- Recognition and Acceptance of Research work: Authors’ researches get full recognition among the intellectual community without any constraints.
11. Data Sharing Policy
The Journal of Philosophical Theological Research (JPTR) uses the Basic Data Sharing Policy. The journal is committed to a more open research landscape, facilitating faster and more effective research discovery by enabling reproducibility and verification of data, methodology, and reporting standards. The journal encourages authors to cite and share their research data including, but not limited to: raw data, processed data, software, algorithms, protocols, methods, and materials. Authors are encouraged to share or make open the data supporting the results, or analyses presented in their article where this does not violate the protection of human subjects or other valid privacy or security concerns. The journal encourages authors to share the data and other artifacts supporting the results in the article by archiving it in an appropriate public repository. Authors should include a Data Accessibility Statement, including a link to the repository they have used, so that this statement can be published alongside their article.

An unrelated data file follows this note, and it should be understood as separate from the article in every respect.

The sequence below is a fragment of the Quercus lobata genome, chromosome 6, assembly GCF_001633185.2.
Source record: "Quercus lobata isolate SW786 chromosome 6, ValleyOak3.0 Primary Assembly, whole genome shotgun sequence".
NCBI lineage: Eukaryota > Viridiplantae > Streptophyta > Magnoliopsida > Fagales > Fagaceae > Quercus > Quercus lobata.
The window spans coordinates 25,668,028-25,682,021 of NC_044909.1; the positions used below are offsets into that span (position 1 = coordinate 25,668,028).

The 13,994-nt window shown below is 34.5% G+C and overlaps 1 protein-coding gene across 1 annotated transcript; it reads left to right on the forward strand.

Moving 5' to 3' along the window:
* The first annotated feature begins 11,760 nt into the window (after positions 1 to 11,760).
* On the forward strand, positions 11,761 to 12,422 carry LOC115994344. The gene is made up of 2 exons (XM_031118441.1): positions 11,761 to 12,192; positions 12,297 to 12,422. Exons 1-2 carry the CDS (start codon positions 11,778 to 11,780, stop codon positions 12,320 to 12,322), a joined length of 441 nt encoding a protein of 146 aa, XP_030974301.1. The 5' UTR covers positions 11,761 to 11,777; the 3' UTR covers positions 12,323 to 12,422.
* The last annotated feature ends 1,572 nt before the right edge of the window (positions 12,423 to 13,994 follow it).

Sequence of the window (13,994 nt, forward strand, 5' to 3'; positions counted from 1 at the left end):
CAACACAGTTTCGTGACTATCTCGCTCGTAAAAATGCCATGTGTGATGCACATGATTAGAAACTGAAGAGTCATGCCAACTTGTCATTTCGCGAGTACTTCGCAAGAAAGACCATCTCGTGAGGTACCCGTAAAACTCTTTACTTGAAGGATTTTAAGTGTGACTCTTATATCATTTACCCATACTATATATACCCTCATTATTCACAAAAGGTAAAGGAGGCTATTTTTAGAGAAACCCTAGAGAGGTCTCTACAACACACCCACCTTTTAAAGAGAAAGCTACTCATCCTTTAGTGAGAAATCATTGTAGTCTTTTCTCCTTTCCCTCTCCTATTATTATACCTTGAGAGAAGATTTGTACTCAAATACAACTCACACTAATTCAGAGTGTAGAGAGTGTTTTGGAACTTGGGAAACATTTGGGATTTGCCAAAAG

The journal requires authors of Original Investigation, Case Report, and Special Paper articles to (1) place the de-identified data associated with the manuscript in a repository; and (2) include a Data Availability Statement in the manuscript describing where and how the data can be accessed. The journal defines data as the digital materials underlying the results described in the manuscript, including but not limited to spreadsheets, text files, interview recordings or transcripts, images, videos, output from statistical software, and computer code or scripts. Authors are expected to deposit at least the minimum amount of data needed to reproduce the results described in the manuscript. Data can be placed in any repository that makes data publicly available and provides a unique persistent identifier, including institutional repositories, general repositories (e.g., Figshare, Open Science Framework, Zenodo, Dryad, Harvard Dataverse, OpenICPSR), or discipline-specific repositories.